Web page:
WATCH: How IIT Madras-incubated QNu Labs uses the power of light to protect data over the internet
We live in an age where cybersecurity is a real threat, with even mathematically generated keys being broken by supercomputers. What then is the solution against hacking? QNu Labs, a Bengaluru-based startup, provides solutions for making encryption hack-proof and future-proof.
If you are a Star Trek fan, then you will know the meaning of “to boldly go where no man has gone before”. The thrill of discovering the unknown, thinking out of the box, or addressing a pain point that no one has done before is what encourages intrepid entrepreneurs to start up.
Look at the internet, it is an ever-expanding universe in itself. Taking the Star Trek reference a little further, unlike the Federation, not everything from the internet comes in peace. While there are security solutions to protect information, once the information hits the network, it is as vulnerable as the space it travels through. The crowded information superhighway of today is susceptible to breaches because the current standards of encryption – no matter how stringent – are inadequate.
Today’s Black Hat hackers use super computers or the power of a network of computers by hacking in to millions of computers to use their compute power to break in and steal sensitive information.
Watch this video to get a detailed idea of what QNu Labs does
This is where QNu Labs, a startup from Bengaluru, steps up to the challenge. It uses quantum cryptography to obfuscate data and provides keys to fight hackers.
“Quantum cryptography uses photon light, or Qbits, to ensure that the data is protected and that the keys are constantly changing for any attacker to open a piece of information,” explains Sunil Gupta, Co-Founder and CEO of QNu Labs.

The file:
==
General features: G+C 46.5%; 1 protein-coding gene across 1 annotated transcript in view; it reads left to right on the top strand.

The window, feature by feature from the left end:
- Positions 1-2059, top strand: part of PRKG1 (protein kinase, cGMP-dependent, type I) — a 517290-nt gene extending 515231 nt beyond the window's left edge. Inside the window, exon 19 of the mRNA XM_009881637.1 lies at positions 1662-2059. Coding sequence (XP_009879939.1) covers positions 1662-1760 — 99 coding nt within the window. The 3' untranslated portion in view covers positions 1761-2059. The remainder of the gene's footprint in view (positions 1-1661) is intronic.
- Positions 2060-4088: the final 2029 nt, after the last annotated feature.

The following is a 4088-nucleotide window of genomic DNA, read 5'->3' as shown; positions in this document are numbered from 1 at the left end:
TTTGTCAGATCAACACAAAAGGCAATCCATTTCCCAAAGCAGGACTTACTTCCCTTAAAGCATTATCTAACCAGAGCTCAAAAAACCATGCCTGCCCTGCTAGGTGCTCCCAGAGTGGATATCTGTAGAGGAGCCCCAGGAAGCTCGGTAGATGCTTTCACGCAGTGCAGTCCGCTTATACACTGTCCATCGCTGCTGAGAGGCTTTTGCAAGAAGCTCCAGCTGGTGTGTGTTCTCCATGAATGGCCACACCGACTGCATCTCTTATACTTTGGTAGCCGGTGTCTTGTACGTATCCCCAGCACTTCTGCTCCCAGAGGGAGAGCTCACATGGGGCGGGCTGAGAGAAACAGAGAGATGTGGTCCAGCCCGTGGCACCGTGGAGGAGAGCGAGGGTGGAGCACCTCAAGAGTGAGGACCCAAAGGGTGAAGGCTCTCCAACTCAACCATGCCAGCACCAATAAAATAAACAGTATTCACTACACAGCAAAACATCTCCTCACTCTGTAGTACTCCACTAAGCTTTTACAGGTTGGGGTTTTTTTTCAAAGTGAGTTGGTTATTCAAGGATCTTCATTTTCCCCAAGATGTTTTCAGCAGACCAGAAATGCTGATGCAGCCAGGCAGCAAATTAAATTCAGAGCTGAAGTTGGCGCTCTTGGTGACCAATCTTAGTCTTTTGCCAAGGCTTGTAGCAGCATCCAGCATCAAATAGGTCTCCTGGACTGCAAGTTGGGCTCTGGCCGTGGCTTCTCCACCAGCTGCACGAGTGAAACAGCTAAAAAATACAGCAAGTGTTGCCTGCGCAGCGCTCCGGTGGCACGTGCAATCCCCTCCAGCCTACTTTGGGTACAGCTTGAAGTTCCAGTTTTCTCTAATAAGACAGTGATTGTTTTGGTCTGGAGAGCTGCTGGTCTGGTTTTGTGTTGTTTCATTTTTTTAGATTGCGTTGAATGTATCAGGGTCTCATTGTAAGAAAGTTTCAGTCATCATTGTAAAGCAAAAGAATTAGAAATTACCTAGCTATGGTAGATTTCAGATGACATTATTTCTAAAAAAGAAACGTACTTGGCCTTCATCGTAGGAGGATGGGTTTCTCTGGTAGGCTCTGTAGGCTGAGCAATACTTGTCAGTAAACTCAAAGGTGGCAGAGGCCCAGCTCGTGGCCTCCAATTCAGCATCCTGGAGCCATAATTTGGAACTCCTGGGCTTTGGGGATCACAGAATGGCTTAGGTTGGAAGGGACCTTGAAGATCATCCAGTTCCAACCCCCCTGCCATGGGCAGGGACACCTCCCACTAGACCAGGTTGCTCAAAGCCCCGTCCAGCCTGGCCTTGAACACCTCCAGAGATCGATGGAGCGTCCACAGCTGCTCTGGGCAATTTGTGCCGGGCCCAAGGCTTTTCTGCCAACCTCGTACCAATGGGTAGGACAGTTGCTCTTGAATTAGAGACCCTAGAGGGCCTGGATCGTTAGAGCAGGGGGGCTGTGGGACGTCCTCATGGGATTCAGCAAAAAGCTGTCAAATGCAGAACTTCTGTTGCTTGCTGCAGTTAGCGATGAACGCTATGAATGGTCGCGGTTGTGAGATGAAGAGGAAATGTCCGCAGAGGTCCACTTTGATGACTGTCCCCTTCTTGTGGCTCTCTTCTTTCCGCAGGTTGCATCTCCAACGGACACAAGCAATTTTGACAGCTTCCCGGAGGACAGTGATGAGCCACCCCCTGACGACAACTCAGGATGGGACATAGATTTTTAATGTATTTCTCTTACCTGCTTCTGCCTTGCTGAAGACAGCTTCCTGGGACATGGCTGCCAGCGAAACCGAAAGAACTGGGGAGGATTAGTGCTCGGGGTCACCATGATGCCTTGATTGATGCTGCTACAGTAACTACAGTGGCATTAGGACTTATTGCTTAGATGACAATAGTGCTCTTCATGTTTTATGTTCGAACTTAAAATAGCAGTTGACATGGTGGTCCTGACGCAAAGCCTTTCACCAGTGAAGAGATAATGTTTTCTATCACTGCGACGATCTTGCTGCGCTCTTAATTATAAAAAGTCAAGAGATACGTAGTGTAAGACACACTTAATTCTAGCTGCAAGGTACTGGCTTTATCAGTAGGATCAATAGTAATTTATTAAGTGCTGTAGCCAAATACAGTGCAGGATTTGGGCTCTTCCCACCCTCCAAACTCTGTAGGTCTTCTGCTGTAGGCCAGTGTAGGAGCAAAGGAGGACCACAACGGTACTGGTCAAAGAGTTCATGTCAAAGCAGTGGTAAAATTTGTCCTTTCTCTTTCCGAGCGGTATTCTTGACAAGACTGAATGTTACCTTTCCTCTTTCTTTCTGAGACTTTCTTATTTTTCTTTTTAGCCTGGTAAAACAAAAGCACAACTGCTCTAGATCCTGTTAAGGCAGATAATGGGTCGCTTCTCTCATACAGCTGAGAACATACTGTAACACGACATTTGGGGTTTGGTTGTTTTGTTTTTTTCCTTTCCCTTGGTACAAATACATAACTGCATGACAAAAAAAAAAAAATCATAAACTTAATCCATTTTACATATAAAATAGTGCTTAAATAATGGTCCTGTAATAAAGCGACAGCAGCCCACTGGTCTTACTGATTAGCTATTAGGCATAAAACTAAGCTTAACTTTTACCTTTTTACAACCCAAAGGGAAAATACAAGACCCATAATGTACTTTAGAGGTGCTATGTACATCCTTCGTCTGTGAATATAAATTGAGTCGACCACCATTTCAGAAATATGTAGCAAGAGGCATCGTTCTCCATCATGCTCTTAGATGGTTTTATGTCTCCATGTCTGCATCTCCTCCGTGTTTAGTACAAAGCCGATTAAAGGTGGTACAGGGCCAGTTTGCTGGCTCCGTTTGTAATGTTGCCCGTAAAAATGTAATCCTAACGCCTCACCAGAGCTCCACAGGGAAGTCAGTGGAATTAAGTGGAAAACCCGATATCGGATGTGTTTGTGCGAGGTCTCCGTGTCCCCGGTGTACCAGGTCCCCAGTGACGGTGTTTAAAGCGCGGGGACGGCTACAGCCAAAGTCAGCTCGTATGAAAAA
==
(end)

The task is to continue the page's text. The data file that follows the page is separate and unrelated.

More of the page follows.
This means that the current mathematical keys used in securing data are challenged by this new way of securing information: neither the person sending the data, nor the recipient have any ideas as to what the key is. In fact, the key is decided by the key management system only when it knows the party is ready to receive it.
Started in IIT Madras in 2016, but now based in Bengaluru, QNu Labs was founded by Srinivasa Rao Aluri, Sunil Gupta, Mark Mathias and Dr Anil Prabhakar. The founders are all scientists and technocrats who have more than three decades each of corporate experience and knew each other through common friends.
The story QNu Labs began when, in 2015, the Government of India asked these technology stalwarts to build a new level of data security using photon lights. The company did not want to divulge its investment numbers. But the founders did share that they spent the first two years just building the technology. Now it has five potential clients and a business revenue pipeline of Rs 12 crore.
To understand what QNu Labs does, it is imperative to understand the difference between quantum cryptography and quantum computing.
Essentially, quantum cryptography is based on the fundamental and unchanging principles of quantum mechanics. In fact, quantum cryptography rests on two pillars of twentieth-century quantum mechanics: the Heisenberg Uncertainty principle and the principle of photon polarisation.